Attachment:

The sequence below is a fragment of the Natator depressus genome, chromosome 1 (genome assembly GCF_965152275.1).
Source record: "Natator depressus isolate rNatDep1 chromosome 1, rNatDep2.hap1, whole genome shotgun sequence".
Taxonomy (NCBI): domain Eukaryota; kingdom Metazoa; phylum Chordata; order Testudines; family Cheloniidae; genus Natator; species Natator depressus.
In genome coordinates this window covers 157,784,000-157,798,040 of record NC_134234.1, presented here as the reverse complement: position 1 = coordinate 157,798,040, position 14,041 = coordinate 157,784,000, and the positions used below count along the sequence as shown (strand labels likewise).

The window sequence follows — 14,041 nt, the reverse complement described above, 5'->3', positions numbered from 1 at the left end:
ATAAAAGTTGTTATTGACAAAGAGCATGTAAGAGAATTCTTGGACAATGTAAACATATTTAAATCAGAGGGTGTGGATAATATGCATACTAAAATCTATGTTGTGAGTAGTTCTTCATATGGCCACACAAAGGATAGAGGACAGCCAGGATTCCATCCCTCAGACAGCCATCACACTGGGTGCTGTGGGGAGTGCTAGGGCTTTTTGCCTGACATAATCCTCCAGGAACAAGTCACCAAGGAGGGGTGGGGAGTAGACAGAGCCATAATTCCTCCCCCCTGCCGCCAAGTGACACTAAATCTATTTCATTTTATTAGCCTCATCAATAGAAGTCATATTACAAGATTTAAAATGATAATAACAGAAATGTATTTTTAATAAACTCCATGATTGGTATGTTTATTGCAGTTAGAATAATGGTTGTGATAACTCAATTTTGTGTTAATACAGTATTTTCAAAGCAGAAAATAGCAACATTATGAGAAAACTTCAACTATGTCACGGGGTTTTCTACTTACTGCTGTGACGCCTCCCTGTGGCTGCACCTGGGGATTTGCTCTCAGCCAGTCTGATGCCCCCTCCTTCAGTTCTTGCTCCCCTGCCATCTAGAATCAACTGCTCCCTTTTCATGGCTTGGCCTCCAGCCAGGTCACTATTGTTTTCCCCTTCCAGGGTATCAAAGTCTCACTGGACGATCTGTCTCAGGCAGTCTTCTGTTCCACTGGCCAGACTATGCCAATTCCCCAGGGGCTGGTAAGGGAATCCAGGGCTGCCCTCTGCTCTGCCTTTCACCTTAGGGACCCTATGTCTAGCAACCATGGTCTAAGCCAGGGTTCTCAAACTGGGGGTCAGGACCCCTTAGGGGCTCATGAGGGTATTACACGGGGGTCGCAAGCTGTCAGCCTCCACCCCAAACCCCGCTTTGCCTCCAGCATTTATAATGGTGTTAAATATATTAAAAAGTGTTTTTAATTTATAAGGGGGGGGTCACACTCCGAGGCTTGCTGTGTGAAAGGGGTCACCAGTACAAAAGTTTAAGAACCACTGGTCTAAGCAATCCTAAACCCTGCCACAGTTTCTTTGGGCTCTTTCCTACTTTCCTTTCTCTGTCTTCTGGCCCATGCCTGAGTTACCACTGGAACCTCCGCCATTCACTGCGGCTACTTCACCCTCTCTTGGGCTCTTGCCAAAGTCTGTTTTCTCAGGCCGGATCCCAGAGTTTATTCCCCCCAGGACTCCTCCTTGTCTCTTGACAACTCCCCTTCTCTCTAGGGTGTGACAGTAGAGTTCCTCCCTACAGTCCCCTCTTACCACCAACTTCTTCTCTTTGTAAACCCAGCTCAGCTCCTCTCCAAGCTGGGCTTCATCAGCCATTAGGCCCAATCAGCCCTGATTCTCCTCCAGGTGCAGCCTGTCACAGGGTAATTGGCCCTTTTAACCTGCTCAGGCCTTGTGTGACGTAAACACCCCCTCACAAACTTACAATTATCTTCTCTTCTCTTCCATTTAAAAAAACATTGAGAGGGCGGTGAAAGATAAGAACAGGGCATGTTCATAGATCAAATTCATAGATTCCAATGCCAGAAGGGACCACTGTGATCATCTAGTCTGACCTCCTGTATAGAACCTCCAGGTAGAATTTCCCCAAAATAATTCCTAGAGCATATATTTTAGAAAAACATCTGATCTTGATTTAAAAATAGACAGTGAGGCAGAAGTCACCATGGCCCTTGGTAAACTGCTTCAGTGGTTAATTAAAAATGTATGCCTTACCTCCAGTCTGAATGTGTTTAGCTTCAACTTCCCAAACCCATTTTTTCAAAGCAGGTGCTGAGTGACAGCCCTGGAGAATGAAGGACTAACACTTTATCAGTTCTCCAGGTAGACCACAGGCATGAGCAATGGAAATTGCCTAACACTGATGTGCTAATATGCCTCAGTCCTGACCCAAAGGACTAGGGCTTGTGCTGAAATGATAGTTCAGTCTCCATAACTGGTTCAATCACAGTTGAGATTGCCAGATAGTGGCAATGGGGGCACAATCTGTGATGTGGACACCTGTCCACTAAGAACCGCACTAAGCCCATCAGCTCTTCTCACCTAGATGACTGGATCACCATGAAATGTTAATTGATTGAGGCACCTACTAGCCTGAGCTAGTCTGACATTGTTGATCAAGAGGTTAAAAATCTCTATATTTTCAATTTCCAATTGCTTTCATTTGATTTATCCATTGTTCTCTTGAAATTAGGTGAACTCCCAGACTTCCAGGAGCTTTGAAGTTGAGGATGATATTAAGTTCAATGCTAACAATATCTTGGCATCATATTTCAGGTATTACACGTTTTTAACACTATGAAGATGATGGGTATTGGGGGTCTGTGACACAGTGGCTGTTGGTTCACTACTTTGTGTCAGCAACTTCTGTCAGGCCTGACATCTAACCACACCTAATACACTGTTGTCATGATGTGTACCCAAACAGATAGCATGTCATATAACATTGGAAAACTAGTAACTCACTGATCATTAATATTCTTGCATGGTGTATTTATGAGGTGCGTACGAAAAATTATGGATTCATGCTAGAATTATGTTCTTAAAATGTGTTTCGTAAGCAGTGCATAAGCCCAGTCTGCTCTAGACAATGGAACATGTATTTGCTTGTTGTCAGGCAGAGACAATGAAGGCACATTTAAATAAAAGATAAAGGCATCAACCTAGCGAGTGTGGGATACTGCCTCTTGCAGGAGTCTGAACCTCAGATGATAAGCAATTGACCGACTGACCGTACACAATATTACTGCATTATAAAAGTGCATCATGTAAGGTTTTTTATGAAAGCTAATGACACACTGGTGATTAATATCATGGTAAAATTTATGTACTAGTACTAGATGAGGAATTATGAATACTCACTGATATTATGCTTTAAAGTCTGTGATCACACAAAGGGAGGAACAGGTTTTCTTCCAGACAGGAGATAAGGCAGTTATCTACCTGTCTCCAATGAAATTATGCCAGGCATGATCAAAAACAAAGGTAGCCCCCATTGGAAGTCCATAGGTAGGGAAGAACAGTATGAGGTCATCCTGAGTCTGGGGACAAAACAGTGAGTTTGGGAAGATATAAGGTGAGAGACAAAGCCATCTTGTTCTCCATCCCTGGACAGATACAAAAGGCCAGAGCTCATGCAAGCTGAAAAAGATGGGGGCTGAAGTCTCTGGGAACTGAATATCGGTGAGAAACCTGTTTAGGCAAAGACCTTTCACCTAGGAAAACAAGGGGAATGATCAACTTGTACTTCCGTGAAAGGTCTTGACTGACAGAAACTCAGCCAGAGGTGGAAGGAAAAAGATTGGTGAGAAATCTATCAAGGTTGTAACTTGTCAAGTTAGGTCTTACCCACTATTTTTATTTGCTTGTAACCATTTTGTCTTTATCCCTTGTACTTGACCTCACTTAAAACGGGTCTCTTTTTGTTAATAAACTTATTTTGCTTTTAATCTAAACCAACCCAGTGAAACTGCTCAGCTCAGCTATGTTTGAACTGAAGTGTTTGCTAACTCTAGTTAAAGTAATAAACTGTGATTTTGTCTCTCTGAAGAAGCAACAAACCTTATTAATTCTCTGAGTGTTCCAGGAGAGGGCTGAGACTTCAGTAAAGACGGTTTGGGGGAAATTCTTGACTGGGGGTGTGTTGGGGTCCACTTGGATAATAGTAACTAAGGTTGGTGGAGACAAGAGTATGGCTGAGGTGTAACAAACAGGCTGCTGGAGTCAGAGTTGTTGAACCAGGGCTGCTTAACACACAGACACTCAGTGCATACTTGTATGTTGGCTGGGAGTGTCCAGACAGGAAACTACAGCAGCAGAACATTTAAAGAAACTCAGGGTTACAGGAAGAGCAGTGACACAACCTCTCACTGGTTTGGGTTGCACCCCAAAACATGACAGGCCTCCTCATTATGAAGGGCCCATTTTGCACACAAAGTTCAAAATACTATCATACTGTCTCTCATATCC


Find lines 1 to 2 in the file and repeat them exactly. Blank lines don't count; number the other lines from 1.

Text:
The sequence below is a fragment of the Natator depressus genome, chromosome 1 (genome assembly GCF_965152275.1).
Source record: "Natator depressus isolate rNatDep1 chromosome 1, rNatDep2.hap1, whole genome shotgun sequence".